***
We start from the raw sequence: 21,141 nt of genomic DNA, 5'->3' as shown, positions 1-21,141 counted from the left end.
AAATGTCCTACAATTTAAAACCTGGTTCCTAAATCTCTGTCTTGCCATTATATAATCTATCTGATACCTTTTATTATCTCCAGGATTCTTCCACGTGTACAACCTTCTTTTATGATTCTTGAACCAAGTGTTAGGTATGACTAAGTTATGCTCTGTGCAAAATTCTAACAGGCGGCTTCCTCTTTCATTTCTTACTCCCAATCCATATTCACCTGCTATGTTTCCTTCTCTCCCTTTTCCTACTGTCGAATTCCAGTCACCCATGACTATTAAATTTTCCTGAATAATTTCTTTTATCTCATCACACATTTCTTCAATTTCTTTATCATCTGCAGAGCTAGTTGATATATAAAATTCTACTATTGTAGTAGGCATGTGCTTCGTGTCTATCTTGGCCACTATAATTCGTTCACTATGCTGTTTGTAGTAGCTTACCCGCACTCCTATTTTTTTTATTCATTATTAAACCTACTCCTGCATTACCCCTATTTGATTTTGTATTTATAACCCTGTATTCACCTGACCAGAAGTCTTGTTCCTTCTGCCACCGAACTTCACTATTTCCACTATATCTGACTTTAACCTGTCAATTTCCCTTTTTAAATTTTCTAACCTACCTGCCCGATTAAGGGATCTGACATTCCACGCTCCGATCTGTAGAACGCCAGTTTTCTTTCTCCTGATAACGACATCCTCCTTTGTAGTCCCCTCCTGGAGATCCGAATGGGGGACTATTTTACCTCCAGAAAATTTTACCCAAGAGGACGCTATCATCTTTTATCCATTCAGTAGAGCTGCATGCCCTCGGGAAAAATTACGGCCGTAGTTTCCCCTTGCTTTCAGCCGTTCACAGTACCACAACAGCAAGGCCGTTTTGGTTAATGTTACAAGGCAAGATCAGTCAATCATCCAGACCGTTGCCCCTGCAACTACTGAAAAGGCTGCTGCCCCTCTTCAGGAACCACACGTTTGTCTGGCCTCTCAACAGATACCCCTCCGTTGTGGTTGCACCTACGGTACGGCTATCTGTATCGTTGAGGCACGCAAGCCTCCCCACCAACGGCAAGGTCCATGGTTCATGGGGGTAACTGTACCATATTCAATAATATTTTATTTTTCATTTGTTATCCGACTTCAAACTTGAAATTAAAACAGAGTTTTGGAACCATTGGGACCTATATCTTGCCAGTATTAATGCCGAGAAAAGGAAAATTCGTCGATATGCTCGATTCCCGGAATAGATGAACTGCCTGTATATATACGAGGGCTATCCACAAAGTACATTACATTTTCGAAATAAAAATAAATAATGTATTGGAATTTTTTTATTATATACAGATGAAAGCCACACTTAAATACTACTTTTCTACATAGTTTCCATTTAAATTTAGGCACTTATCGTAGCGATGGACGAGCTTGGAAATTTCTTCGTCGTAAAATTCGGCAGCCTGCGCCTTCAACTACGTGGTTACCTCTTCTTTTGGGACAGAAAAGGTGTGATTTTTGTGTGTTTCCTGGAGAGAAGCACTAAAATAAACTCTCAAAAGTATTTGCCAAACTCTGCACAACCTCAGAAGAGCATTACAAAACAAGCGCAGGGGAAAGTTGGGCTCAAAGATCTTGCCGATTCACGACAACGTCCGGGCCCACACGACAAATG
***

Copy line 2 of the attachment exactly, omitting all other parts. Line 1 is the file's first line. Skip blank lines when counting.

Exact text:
AAATGTCCTACAATTTAAAACCTGGTTCCTAAATCTCTGTCTTGCCATTATATAATCTATCTGATACCTTTTATTATCTCCAGGATTCTTCCACGTGTACAACCTTCTTTTATGATTCTTGAACCAAGTGTTAGGTATGACTAAGTTATGCTCTGTGCAAAATTCTAACAGGCGGCTTCCTCTTTCATTTCTTACTCCCAATCCATATTCACCTGCTATGTTTCCTTCTCTCCCTTTTCCTACTGTCGAATTCCAGTCACCCATGACTATTAAATTTTCCTGAATAATTTCTTTTATCTCATCACACATTTCTTCAATTTCTTTATCATCTGCAGAGCTAGTTGATATATAAAATTCTACTATTGTAGTAGGCATGTGCTTCGTGTCTATCTTGGCCACTATAATTCGTTCACTATGCTGTTTGTAGTAGCTTACCCGCACTCCTATTTTTTTTATTCATTATTAAACCTACTCCTGCATTACCCCTATTTGATTTTGTATTTATAACCCTGTATTCACCTGACCAGAAGTCTTGTTCCTTCTGCCACCGAACTTCACTATTTCCACTATATCTGACTTTAACCTGTCAATTTCCCTTTTTAAATTTTCTAACCTACCTGCCCGATTAAGGGATCTGACATTCCACGCTCCGATCTGTAGAACGCCAGTTTTCTTTCTCCTGATAACGACATCCTCCTTTGTAGTCCCCTCCTGGAGATCCGAATGGGGGACTATTTTACCTCCAGAAAATTTTACCCAAGAGGACGCTATCATCTTTTATCCATTCAGTAGAGCTGCATGCCCTCGGGAAAAATTACGGCCGTAGTTTCCCCTTGCTTTCAGCCGTTCACAGTACCACAACAGCAAGGCCGTTTTGGTTAATGTTACAAGGCAAGATCAGTCAATCATCCAGACCGTTGCCCCTGCAACTACTGAAAAGGCTGCTGCCCCTCTTCAGGAACCACACGTTTGTCTGGCCTCTCAACAGATACCCCTCCGTTGTGGTTGCACCTACGGTACGGCTATCTGTATCGTTGAGGCACGCAAGCCTCCCCACCAACGGCAAGGTCCATGGTTCATGGGGGTAACTGTACCATATTCAATAATATTTTATTTTTCATTTGTTATCCGACTTCAAACTTGAAATTAAAACAGAGTTTTGGAACCATTGGGACCTATATCTTGCCAGTATTAATGCCGAGAAAAGGAAAATTCGTCGATATGCTCGATTCCCGGAATAGATGAACTGCCTGTATATATACGAGGGCTATCCACAAAGTACATTACATTTTCGAAATAAAAATAAATAATGTATTGGAATTTTTTTATTATATACAGATGAAAGCCACACTTAAATACTACTTTTCTACATAGTTTCCATTTAAATTTAGGCACTTATCGTAGCGATGGACGAGCTTGGAAATTTCTTCGTCGTAAAATTCGGCAGCCTGCGCCTTCAACTACGTGGTTACCTCTTCTTTTGGGACAGAAAAGGTGTGATTTTTGTGTGTTTCCTGGAGAGAAGCACTAAAATAAACTCTCAAAAGTATTTGCCAAACTCTGCACAACCTCAGAAGAGCATTACAAAACAAGCGCAGGGGAAAGTTGGGCTCAAAGATCTTGCCGATTCACGACAACGTCCGGGCCCACACGACAAATG